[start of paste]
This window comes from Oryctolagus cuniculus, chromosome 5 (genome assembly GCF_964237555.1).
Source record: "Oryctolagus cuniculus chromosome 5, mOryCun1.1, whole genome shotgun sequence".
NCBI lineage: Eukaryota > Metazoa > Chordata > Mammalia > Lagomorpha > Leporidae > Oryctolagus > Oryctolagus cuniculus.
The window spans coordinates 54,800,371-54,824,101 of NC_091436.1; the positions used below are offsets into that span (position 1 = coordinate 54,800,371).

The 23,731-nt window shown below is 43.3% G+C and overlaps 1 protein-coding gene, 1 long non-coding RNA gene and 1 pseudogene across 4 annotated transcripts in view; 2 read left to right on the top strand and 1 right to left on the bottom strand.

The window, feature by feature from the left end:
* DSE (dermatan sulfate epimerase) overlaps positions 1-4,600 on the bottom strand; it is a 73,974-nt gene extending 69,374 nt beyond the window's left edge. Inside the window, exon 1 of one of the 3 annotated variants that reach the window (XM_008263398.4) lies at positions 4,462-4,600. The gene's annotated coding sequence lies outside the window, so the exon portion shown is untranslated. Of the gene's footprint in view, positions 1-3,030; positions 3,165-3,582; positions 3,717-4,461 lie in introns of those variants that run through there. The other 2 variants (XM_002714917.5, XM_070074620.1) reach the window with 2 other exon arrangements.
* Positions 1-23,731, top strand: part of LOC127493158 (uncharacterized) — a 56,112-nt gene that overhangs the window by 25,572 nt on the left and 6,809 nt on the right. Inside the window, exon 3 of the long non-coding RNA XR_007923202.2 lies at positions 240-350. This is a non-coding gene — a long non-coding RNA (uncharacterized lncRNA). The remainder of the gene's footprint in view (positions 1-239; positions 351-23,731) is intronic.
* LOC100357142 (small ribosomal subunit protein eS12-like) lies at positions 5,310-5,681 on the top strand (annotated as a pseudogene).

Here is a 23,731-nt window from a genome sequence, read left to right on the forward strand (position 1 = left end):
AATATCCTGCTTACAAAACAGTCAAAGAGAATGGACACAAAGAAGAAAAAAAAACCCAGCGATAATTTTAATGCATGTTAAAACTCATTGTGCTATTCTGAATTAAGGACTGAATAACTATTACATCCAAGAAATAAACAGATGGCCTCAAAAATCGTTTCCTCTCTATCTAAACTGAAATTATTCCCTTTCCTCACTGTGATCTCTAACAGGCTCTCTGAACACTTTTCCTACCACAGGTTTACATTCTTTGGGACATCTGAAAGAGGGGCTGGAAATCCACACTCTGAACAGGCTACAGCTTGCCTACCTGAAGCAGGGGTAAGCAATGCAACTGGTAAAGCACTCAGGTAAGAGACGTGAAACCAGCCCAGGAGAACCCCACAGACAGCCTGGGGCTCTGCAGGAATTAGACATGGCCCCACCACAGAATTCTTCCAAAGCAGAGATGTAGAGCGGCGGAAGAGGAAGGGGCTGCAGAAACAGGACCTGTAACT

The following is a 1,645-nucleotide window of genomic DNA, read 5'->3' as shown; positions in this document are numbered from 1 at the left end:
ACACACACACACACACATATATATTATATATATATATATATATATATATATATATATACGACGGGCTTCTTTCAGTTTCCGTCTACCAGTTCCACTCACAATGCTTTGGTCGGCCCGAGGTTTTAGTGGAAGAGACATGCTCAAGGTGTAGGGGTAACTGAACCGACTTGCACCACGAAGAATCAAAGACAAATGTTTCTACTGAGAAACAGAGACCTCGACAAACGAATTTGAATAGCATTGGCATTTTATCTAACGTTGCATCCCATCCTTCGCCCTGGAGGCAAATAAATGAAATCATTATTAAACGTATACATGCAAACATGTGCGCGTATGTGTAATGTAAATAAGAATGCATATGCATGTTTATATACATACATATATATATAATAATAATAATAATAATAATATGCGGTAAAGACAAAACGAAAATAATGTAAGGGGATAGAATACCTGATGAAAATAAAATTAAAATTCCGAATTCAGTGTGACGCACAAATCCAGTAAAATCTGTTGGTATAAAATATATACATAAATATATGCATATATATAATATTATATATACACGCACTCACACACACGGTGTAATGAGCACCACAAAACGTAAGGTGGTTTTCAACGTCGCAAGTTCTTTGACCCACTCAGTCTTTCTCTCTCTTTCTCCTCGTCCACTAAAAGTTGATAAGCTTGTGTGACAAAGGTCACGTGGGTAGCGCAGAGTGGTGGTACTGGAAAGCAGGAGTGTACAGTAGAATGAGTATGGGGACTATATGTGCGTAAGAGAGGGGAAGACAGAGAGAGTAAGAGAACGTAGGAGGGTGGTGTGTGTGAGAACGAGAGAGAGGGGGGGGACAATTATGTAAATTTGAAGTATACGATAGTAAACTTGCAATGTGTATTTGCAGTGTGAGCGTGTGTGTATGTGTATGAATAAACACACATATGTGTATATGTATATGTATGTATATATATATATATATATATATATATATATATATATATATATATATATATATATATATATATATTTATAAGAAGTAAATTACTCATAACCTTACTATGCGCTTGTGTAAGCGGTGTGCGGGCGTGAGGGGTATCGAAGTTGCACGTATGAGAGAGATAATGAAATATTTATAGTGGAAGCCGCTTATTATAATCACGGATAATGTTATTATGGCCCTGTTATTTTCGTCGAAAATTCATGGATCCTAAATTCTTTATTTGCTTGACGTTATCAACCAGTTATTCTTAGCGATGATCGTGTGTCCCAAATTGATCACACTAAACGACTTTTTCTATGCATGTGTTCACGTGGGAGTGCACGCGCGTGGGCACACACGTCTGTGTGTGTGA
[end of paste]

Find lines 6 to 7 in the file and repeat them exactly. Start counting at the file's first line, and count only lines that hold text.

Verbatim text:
The window, feature by feature from the left end:
* DSE (dermatan sulfate epimerase) overlaps positions 1-4,600 on the bottom strand; it is a 73,974-nt gene extending 69,374 nt beyond the window's left edge. Inside the window, exon 1 of one of the 3 annotated variants that reach the window (XM_008263398.4) lies at positions 4,462-4,600. The gene's annotated coding sequence lies outside the window, so the exon portion shown is untranslated. Of the gene's footprint in view, positions 1-3,030; positions 3,165-3,582; positions 3,717-4,461 lie in introns of those variants that run through there. The other 2 variants (XM_002714917.5, XM_070074620.1) reach the window with 2 other exon arrangements.